Neurotic? Me?

Neurotic? Me?

We’ve been clearing out the loft…in order to make space for lego (oh so much lego)…in order to clear space in the nursery for the cot…

It feels like one of those little handheld games you’d get in party bags with the squares you had to move around to make a picture; if one square was in the wrong place you had to mess up all the others to fix it… My head may explode!

Anyway, in addition to making me want to go an play the lottery in the hope of a bigger house, the room jenga led to me discovering my diary from the year Ethan was born. It’s an A5 page-a-day ring bound book, with ridiculously cheerful polka dots on the cover. And it has made me realise that I am totally and utterly neurotic and need to be stopped.

“Don’t be silly, Peta!” I hear you say (one would hope!) “You can’t be that bad?!”

Ladies and Gentlemen, I give you Exhibit A:

Here we see page upon page of post-it notes. These post-it notes contain quotes and helpful tips from the library of parenting books I read during my pregnancy. All my life I have been convinced that the answer to everything lies in books. If I read enough of them about any particular subject then I will have all the answers to anything that is thrown at me. This academic urge did not leave me during pregnancy… In hindsight, all the books did was convince me that I had to remember all these rules and facts and hints and tips in order to keep my baby safe and happy, and that if I forgot one or two then we were destined to create a terror of a child who would never thrive in the world.

Moving swiftly on to Exhibit B:

Here we have my birth plan, which, as we all know if you’ve read the rest of my blog, is so far from reality that it probably belongs more in a Terry Pratchett novel (although it is significantly less funny and insightful). Reading it now makes me wince at our naiveite. And also makes me want to go around telling all first time mum’s that a birth plan should not be called a birth plan, but a “What I would like to happen if everything goes according to plan, however I recognise that it probably won’t so this will just give the midwives something amusing to read” plan.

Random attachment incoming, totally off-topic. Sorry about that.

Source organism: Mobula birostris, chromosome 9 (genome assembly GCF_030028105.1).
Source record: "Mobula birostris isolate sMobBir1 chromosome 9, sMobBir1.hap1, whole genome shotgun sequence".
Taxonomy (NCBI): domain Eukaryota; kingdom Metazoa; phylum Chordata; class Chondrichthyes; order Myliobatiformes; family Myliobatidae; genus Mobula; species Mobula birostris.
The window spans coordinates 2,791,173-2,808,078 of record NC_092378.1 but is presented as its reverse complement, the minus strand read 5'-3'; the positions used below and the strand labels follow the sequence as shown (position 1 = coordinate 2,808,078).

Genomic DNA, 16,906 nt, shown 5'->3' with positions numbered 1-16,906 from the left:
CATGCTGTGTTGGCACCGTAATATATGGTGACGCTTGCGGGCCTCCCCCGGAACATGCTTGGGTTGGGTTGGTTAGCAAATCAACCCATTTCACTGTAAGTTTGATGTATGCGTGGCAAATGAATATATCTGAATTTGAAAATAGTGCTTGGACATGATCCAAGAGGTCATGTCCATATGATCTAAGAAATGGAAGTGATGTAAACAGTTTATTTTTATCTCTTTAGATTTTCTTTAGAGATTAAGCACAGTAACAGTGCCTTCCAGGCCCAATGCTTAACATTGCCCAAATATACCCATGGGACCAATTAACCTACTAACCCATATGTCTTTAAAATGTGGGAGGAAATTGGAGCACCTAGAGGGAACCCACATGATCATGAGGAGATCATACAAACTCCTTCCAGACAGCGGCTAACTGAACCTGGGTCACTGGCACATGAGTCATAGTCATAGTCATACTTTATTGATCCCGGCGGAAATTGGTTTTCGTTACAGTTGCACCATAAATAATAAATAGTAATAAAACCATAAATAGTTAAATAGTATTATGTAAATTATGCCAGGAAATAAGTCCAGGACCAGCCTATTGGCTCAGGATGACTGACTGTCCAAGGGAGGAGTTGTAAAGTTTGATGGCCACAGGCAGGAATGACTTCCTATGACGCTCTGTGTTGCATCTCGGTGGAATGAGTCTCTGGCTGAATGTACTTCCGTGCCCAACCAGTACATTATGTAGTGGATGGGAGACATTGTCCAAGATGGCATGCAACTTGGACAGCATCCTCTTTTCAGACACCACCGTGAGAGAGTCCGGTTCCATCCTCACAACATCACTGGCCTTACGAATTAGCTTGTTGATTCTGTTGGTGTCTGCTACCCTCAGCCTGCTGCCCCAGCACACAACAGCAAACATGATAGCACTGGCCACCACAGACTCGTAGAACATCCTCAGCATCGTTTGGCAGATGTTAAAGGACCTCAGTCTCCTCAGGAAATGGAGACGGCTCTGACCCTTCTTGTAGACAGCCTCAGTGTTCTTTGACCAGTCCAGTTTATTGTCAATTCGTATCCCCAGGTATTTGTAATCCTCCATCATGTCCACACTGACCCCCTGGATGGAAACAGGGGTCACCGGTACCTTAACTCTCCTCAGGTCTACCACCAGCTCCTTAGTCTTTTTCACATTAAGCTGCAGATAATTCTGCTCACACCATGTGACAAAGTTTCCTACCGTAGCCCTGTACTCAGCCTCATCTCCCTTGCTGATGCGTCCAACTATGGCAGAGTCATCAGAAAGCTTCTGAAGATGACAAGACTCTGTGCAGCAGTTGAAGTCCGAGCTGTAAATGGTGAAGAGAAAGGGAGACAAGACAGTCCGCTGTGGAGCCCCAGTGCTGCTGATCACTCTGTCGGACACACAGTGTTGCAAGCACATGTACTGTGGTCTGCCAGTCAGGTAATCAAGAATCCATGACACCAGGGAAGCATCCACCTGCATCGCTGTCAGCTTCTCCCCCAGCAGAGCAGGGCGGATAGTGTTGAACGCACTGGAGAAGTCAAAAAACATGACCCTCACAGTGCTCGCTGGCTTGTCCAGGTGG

And finally, the pinnacle of the insanity, Exhibit C:

This is where it gets actually bonkers. This is a day in the life of Ethan aged 12 days! We have detailed information on which breast he was fed from, for how long, how much expressed milk he was fed, when he slept and for how long, and what other appointments we had that day.

To my shame, this continues every single day, through weaning (where we have scintillating entries concerning hummus, bananas, et al), and my workouts. The final entry is the day he turns 8 months old, when I can only assume that Mark stole the book from me and hid it in the deepest depths of the wardrobe so I would stop recording completely pointless information and stressing myself out.

I honestly am ashamed of the pressure I put on myself. I think I thought that if I wrote down everything that happened, then I could make sure it was all going well and notice for patterns in case it wasn’t. I was completely terrified that I would mess up this newborn someone had handed to me, and that routine and organisation was the way to make sure that we did everything right. I worried so much about everything to do with being a new mum. And I tried to take my list-making from the workplace to the nursery.

When I got pregnant again I would think back to the early days of Ethan and I saw a relaxed, easy time. But I assume that must be those rose-tinted glasses that make you forget how awful labour so that you’ll do it again and the human race won’t go extinct. The woman who charted every feed her son had for 8 months was not relaxed or easy-going. She was clearly trying to find some way to deal with this massive change in every aspect of her life.

I really don’t want to turn into that person again (partly because I would like to hang onto my friends until I come out of the other side of the newborn bubble!). I realise that there will be stress and anxiety arriving with the Hatchling. But there must be ways that I can reduce the effect they have on me, and our family. And one of these ways is for me not to obsess over every little detail. I have managed to keep a human alive, through quite challenging circumstances, for 7 and a half years. So I must be doing something right! There is nothing to suggest that I can’t be a good mum without all these lists.

I don’t want to be clearing the loft out again in 7 years (probably to turn it into some kind of teenage boy den where Ethan can go and smell like a hamster in peace) and find a 2020 page-a-day diary that makes me want to cry into my Rioja.

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